Two of the Star Tribune’s wiser pundits weighed in recently on yet another disappointing legislative session, with sage advice for candidates and voters this fall. A column by John Rash, informed and inspired by the book “Amazing Minnesota” (by our own long-time board member Lee Lynch), was headlined “Amazing State Needs Governance to Match It.’’ Rash noted that Minnesota still ranks near the top in most surveys as a well-run state with a topnotch quality of life but that it desperately needs less ideological partisanship and more earnest effort to solve problems and preserve that reputation. Columnist Lori Sturdevant, looking forward to a very crowded ballot and hugely important November election, urged voters ask five questions of candidates, about how they will bring the state together, including this one: “What’s your view of the rural-urban divide that has emerged in Minnesota politics — and if you don’t like it, what will you do about it?” See next item!
Our historic agenda-setting gathering in western Minnesota this summer will feature some of the most knowledgeable people in the entire region on our demographic and economic disparities, and how to fix them. Participants in this event will help create a unifying “One Minnesota Equity Blueprint,’’ a new social contract that heals our divisions: the rural-metro divide, racial injustice, overall economic inequality and environmental degradation. Registration options include participating as an official delegate in the six-month blueprint development, or as a general participant. Please register now, as space is filling up. Registration Fees, including meals, are $195 for the entire gathering or $100 for June 28 only. Some scholarships are still available to help cover registration, lodging, and travel for participants who commit to being an Equity Blueprint delegate. More information on “Thriving by Design, Rural & Urban Together,” is available on our website. Our partner in this event is OneMN.org, an organization focused statewide on building our “ethnic capital” and working toward racial equity in business and economic development. Their motto -- “Building Shared Sustainable Prosperity’’ -- resonates strongly with our own mission statement. Please spread the word, even if you cannot attend.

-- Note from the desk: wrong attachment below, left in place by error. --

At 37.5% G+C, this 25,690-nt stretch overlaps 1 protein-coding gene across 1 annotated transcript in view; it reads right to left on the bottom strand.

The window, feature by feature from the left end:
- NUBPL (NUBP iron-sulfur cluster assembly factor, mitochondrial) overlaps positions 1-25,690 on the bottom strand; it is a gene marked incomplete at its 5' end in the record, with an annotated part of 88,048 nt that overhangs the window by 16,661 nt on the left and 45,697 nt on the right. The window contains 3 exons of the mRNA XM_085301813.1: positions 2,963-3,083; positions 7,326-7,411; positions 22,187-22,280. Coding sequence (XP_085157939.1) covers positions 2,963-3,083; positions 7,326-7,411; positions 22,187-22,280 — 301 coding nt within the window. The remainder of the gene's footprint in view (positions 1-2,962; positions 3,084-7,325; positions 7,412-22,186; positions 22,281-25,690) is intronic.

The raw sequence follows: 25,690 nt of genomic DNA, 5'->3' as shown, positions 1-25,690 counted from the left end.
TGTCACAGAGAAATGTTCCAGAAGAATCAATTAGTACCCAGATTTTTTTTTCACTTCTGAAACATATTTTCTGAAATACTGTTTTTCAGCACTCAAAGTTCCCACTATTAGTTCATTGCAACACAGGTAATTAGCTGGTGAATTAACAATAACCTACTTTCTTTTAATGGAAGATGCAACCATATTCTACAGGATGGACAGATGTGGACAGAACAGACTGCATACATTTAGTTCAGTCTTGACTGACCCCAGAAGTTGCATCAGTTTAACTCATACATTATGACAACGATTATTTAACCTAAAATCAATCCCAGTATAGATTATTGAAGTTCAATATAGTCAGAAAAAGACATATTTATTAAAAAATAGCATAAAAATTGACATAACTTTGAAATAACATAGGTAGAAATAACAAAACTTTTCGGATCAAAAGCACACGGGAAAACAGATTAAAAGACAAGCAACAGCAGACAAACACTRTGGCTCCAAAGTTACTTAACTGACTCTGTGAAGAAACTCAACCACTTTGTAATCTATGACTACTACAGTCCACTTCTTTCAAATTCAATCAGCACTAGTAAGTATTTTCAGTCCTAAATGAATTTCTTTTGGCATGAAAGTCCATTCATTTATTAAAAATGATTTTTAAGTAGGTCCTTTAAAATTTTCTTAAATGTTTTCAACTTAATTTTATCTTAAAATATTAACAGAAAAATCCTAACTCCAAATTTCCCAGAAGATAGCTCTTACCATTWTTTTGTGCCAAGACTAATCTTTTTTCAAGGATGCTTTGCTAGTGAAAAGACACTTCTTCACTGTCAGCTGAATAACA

Growth & Justice research on inequality has consistently shown how urban and rural areas have more in common with each other _ higher rates of poverty and inequality, in particular _ than either region does with more affluent suburban and exurban areas. A new study by the Pew Research Center finds another related commonality: most urban and rural Americans feel misunderstood and looked down upon by people outside their regions. A much lower percentage of suburbanites, by contrast, feel negatively judged by others. A New York Times article on the research observes that “political scientists warn that place-based resentments — ‘no one respects rural America’ or ‘Trump is at war with cities’ — can be easily exploited by politicians.’’
“We’re in a political moment where cultural divides overlap with political divides, which overlap with geography.” – Kathy Cramer, University of Wisconsin political scientist, and author of “The Politics of Resentment: Rural Consciousness in Wisconsin and the Rise of Scott Walker,” quoted in NYTimes article cited above.